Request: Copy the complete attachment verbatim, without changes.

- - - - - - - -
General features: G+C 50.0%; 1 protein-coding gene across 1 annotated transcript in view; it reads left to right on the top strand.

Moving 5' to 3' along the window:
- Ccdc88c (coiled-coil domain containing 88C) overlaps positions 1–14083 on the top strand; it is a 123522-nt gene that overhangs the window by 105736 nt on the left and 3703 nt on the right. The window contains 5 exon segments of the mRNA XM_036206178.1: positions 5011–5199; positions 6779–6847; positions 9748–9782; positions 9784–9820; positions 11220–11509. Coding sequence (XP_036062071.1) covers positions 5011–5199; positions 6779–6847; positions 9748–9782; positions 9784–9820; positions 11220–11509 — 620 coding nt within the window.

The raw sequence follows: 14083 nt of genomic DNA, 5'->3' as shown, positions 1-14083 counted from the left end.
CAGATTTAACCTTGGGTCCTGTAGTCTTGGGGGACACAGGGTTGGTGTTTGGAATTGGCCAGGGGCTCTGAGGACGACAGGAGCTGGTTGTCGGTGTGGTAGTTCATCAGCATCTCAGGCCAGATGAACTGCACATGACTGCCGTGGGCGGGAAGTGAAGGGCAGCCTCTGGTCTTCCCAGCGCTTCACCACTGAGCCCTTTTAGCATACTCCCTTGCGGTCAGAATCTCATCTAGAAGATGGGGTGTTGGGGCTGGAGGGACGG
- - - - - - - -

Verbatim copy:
General features: G+C 50.0%; 1 protein-coding gene across 1 annotated transcript in view; it reads left to right on the top strand.

Moving 5' to 3' along the window:
- Ccdc88c (coiled-coil domain containing 88C) overlaps positions 1–14083 on the top strand; it is a 123522-nt gene that overhangs the window by 105736 nt on the left and 3703 nt on the right. The window contains 5 exon segments of the mRNA XM_036206178.1: positions 5011–5199; positions 6779–6847; positions 9748–9782; positions 9784–9820; positions 11220–11509. Coding sequence (XP_036062071.1) covers positions 5011–5199; positions 6779–6847; positions 9748–9782; positions 9784–9820; positions 11220–11509 — 620 coding nt within the window.

The raw sequence follows: 14083 nt of genomic DNA, 5'->3' as shown, positions 1-14083 counted from the left end.
CAGATTTAACCTTGGGTCCTGTAGTCTTGGGGGACACAGGGTTGGTGTTTGGAATTGGCCAGGGGCTCTGAGGACGACAGGAGCTGGTTGTCGGTGTGGTAGTTCATCAGCATCTCAGGCCAGATGAACTGCACATGACTGCCGTGGGCGGGAAGTGAAGGGCAGCCTCTGGTCTTCCCAGCGCTTCACCACTGAGCCCTTTTAGCATACTCCCTTGCGGTCAGAATCTCATCTAGAAGATGGGGTGTTGGGGCTGGAGGGACGG